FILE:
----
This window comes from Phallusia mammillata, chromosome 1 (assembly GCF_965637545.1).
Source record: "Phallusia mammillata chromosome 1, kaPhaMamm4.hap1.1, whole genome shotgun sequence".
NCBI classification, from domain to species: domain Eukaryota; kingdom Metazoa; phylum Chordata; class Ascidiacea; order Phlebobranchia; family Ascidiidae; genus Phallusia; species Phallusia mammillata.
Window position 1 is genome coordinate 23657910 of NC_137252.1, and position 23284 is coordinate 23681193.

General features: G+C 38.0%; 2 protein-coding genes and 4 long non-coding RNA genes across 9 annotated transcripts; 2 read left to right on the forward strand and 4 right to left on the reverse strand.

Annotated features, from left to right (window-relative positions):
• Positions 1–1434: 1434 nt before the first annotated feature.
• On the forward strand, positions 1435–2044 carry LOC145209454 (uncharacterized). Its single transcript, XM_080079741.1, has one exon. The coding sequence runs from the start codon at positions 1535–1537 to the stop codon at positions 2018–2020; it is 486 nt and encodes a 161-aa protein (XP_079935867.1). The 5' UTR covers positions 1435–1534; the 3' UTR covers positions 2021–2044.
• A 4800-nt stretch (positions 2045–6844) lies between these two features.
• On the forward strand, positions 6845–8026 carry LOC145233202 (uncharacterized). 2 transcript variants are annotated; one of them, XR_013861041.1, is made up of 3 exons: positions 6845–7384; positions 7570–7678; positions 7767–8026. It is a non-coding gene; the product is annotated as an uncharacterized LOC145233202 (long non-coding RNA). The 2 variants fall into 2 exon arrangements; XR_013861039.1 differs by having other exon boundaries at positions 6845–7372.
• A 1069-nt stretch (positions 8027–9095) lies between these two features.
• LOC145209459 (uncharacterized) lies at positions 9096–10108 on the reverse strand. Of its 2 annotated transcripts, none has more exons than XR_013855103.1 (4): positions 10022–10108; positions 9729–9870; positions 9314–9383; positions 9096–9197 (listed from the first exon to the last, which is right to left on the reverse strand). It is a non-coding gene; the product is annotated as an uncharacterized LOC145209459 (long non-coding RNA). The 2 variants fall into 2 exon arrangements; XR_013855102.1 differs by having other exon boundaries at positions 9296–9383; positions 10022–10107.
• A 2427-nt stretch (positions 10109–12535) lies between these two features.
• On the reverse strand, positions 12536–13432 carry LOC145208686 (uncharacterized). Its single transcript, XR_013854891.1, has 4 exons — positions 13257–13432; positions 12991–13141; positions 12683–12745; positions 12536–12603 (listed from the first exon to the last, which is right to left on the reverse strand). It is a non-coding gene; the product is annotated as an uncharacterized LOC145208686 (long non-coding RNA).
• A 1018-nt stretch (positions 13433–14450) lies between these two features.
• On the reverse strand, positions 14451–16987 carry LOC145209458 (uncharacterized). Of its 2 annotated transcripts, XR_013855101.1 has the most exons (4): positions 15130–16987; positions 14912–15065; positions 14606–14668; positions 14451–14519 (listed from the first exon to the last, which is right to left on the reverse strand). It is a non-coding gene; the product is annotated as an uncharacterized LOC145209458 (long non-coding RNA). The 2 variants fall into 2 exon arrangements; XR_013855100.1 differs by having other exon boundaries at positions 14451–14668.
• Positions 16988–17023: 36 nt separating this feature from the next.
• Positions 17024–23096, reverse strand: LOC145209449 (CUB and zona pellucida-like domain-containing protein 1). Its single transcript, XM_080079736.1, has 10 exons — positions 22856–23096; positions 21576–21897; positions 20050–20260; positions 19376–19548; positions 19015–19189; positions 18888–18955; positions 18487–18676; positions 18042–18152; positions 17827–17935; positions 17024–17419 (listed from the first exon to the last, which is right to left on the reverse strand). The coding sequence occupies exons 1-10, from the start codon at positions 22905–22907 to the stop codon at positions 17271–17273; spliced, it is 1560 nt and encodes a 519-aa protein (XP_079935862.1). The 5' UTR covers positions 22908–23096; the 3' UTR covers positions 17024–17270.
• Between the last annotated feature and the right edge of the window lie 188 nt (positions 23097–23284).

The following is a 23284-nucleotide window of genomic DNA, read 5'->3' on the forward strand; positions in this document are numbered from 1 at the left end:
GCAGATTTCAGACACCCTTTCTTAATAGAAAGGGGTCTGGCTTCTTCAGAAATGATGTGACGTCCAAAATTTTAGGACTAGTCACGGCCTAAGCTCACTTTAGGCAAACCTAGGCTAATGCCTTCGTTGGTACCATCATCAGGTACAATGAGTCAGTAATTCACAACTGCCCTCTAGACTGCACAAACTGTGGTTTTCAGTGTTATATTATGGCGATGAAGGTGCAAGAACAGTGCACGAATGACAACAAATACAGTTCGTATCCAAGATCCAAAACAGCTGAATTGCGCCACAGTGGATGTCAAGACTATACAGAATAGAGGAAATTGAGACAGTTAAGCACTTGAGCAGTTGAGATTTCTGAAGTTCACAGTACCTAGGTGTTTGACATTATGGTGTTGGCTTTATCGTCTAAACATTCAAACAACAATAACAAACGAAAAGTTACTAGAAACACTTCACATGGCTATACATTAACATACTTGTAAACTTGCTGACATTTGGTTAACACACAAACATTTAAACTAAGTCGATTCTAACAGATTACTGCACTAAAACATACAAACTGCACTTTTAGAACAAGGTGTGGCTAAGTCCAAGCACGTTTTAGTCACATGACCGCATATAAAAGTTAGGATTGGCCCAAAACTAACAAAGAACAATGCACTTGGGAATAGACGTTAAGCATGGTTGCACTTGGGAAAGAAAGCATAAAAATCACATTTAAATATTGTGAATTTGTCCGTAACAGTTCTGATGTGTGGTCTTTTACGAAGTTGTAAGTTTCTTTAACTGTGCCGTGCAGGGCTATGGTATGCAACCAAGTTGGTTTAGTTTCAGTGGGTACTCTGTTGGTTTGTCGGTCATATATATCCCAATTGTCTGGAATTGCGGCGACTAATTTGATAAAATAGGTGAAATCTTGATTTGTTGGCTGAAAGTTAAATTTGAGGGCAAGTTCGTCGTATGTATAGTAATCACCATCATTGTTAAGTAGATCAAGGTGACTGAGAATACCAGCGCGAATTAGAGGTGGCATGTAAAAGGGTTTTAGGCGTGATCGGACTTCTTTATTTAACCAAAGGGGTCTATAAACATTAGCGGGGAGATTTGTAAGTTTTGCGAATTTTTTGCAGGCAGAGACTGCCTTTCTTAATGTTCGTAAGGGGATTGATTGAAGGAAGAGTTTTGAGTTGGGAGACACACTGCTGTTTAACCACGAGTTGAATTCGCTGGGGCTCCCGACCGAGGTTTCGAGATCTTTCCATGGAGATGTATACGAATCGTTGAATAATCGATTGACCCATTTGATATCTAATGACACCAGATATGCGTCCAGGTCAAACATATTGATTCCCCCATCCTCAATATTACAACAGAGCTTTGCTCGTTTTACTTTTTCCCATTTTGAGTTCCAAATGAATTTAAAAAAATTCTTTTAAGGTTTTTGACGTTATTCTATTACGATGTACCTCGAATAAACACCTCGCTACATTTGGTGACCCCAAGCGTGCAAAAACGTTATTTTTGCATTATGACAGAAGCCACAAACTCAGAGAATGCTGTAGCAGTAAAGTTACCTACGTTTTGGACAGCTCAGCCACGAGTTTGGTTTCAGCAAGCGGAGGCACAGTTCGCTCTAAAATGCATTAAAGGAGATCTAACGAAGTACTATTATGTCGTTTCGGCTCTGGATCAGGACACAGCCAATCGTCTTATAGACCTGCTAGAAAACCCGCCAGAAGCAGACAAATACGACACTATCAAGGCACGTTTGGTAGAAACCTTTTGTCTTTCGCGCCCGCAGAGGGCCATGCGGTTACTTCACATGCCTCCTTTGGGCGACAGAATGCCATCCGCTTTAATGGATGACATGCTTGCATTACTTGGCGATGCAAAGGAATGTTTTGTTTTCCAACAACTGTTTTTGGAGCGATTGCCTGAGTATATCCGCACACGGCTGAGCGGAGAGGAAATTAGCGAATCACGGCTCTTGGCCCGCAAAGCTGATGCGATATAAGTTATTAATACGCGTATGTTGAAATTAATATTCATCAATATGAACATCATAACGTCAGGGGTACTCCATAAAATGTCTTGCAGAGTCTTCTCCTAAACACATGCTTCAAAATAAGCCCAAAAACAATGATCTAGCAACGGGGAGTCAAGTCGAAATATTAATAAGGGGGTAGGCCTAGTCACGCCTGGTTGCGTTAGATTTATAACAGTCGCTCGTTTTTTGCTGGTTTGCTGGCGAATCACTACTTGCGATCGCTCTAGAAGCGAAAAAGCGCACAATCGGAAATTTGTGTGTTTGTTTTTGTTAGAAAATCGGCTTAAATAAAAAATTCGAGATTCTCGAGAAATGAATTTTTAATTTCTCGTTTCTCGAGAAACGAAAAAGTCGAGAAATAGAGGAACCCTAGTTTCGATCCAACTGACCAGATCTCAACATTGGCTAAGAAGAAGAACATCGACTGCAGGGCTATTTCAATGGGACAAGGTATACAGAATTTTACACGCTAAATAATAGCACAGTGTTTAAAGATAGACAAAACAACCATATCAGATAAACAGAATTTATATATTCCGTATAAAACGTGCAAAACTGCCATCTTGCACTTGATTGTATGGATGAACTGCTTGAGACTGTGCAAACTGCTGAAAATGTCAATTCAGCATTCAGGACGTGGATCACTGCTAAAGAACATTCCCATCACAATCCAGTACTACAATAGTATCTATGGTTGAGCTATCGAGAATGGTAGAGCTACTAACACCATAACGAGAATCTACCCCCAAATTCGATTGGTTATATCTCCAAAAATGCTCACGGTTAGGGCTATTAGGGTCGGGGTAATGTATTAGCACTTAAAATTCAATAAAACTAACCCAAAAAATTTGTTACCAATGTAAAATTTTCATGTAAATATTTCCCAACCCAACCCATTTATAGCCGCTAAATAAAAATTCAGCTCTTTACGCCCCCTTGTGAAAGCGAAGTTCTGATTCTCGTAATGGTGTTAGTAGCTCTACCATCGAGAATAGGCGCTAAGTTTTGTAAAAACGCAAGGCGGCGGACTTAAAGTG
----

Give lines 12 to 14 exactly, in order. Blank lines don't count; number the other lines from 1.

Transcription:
• LOC145209459 (uncharacterized) lies at positions 9096–10108 on the reverse strand. Of its 2 annotated transcripts, none has more exons than XR_013855103.1 (4): positions 10022–10108; positions 9729–9870; positions 9314–9383; positions 9096–9197 (listed from the first exon to the last, which is right to left on the reverse strand). It is a non-coding gene; the product is annotated as an uncharacterized LOC145209459 (long non-coding RNA). The 2 variants fall into 2 exon arrangements; XR_013855102.1 differs by having other exon boundaries at positions 9296–9383; positions 10022–10107.
• A 2427-nt stretch (positions 10109–12535) lies between these two features.
• On the reverse strand, positions 12536–13432 carry LOC145208686 (uncharacterized). Its single transcript, XR_013854891.1, has 4 exons — positions 13257–13432; positions 12991–13141; positions 12683–12745; positions 12536–12603 (listed from the first exon to the last, which is right to left on the reverse strand). It is a non-coding gene; the product is annotated as an uncharacterized LOC145208686 (long non-coding RNA).